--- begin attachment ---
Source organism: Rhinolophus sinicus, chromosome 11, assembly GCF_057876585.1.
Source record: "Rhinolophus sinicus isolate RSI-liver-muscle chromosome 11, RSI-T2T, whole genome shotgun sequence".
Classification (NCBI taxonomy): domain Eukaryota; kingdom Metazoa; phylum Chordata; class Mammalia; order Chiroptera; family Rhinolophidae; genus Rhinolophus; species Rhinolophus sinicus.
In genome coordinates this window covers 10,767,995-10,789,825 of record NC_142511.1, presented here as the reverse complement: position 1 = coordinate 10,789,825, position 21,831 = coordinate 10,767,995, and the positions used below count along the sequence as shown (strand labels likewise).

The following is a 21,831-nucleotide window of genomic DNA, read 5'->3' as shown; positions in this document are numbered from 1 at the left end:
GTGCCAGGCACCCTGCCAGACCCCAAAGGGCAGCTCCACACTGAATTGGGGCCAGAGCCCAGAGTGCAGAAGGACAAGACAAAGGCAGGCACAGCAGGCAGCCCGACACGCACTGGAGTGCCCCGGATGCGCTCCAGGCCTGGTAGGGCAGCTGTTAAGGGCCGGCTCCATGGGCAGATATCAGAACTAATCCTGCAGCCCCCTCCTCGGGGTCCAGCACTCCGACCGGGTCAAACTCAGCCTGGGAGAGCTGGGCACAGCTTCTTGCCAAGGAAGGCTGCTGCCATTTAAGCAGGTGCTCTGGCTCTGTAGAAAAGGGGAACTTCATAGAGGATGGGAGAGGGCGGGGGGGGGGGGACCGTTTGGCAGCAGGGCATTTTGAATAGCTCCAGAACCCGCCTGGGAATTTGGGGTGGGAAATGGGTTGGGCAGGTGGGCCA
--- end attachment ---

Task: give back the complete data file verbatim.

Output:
Source organism: Rhinolophus sinicus, chromosome 11, assembly GCF_057876585.1.
Source record: "Rhinolophus sinicus isolate RSI-liver-muscle chromosome 11, RSI-T2T, whole genome shotgun sequence".
Classification (NCBI taxonomy): domain Eukaryota; kingdom Metazoa; phylum Chordata; class Mammalia; order Chiroptera; family Rhinolophidae; genus Rhinolophus; species Rhinolophus sinicus.
In genome coordinates this window covers 10,767,995-10,789,825 of record NC_142511.1, presented here as the reverse complement: position 1 = coordinate 10,789,825, position 21,831 = coordinate 10,767,995, and the positions used below count along the sequence as shown (strand labels likewise).

The following is a 21,831-nucleotide window of genomic DNA, read 5'->3' as shown; positions in this document are numbered from 1 at the left end:
GTGCCAGGCACCCTGCCAGACCCCAAAGGGCAGCTCCACACTGAATTGGGGCCAGAGCCCAGAGTGCAGAAGGACAAGACAAAGGCAGGCACAGCAGGCAGCCCGACACGCACTGGAGTGCCCCGGATGCGCTCCAGGCCTGGTAGGGCAGCTGTTAAGGGCCGGCTCCATGGGCAGATATCAGAACTAATCCTGCAGCCCCCTCCTCGGGGTCCAGCACTCCGACCGGGTCAAACTCAGCCTGGGAGAGCTGGGCACAGCTTCTTGCCAAGGAAGGCTGCTGCCATTTAAGCAGGTGCTCTGGCTCTGTAGAAAAGGGGAACTTCATAGAGGATGGGAGAGGGCGGGGGGGGGGGGACCGTTTGGCAGCAGGGCATTTTGAATAGCTCCAGAACCCGCCTGGGAATTTGGGGTGGGAAATGGGTTGGGCAGGTGGGCCA